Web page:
Sovereignty in the Arctic: An Analysis of Territorial Disputes and Environmental Policy Considerations (2009)

A. Canada’s Claims to the Arctic

Canada is the world’s second largest circumpolar country. The extensive coastline of northern Canada and many of the islands of the Arctic Ocean fringing this coast are unequivocally Canadian territory. However, little else regarding Canadian Arctic territory is so resolute—not even its starting point, the baselines. Rather than the usual baselines determined by the low water line, Canada has drawn straight baselines around its Arctic Archipelago. Thus, Canada asserts that the straits between these islands, which are an essential route along the Northwest Passage, are internal waters and not subject to the right of innocent passage. This assertion, effectively enclosing the Northwest Passage as Canadian internal waters and giving Canada the right to exclude foreign ships or charge them tolls for their passage, is one of four main international disputes concurring Canada’s Arctic sovereignty.


B. The Russian Federation’s Claims to the Arctic

Leading the way on December 20, 2001, Russia was the first nation to submit its extended continental shelf claim. The international community received the bold claim to nearly half of the Arctic Ocean with condemnation. Russia’s submission declared 1.2 million square kilometers of Arctic territory stretching through the North Pole, including the potentially oil and gas-rich Lomonosov and Alpha-Mendeleev Ridges. This is about the size of Texas, California, and Indiana combined. Canada, Denmark, the U.S., and Norway could also claim portions of this region. Each of the other four Arctic powers made an official response to the Commission regarding Russia’s submission. Canada and Denmark tersely commented that more information was needed to make a recommendation regarding the delineation of the Russian extended continental shelf, while carefully reminding the Commission of its obligation under the LOS Convention to make recommendations without prejudicing the claims of bordering countries.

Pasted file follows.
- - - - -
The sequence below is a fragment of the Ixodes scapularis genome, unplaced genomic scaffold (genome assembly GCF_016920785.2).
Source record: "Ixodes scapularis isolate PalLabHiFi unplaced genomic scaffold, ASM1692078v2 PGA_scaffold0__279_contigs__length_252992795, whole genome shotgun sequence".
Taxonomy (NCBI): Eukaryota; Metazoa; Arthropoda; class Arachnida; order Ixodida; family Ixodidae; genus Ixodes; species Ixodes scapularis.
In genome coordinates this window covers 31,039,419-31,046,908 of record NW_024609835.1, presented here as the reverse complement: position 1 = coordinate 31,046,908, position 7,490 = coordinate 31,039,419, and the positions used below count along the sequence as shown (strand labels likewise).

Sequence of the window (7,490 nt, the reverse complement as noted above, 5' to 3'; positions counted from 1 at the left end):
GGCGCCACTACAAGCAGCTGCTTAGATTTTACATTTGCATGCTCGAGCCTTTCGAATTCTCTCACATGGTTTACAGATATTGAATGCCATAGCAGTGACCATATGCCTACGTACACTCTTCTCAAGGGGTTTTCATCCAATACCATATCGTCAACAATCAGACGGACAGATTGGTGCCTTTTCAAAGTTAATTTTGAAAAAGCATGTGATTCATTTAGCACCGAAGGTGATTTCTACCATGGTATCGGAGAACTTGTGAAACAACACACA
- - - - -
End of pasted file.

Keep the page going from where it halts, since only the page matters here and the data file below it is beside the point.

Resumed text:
C. Norway’s Claims to the Arctic

On November 27, 2006, Norway became the second and only other Arctic nation besides Russia to submit an extended continental shelf claim to the Commission. Norway’s submission would extend its continental shelf by 250,000 square kilometers, including an area lying beneath the Norwegian Sea, called the Banana Hole, and an area under the Barents Sea, called the Loop Hole.

The Commission has yet to make a recommendation on the Norwegian submission. It is uncertain whether the Commission’s forthcoming decision will bring finality to the disputed area between Norway and Russia or if it will only add fuel to the fire.

D. Denmark’s Claims to the Arctic

Geographically, the Kingdom of Denmark is not within the Arctic region. However, because of its territory, Greenland, and its province, the Faroe Islands, Denmark’s potential claims to the Arctic are extensive. In fact, the Danish claim that their Arctic territory may extend from Greenland up to the North Pole via the potentially oil-rich Lomonosov Ridge. Denmark’s deadline to make its submission to the Commission is November 2014.


E. The United States of America’s Lack of Claims to the Arctic

The United States of America has not made an extended continental shelf claim because, as the only industrialized nation in the world that has not ratified the LOS Convention, it lacks the right. When the LOS Convention became open for signature in 1982, many industrialized nations were unwilling to adopt it, primarily opposing provisions dealing with deep seabed mining. However, by 1994, the Agreement Implementing Part XI and its Annex had been adopted, which the Administration of President William J. Clinton asserted had rectified the unacceptable provisions. Accordingly, the Clinton Administration announced that the U.S. would sign the treaty and sent it to the U.S. Senate for advice and consent. The Senate did not recommend ratification and, over ten years later, the treaty remains unratified despite President George W. Bush’s statement urging the Senate to “act favorably on U.S. accession to the [the LOS Convention].”

About this document ...

Sunken ship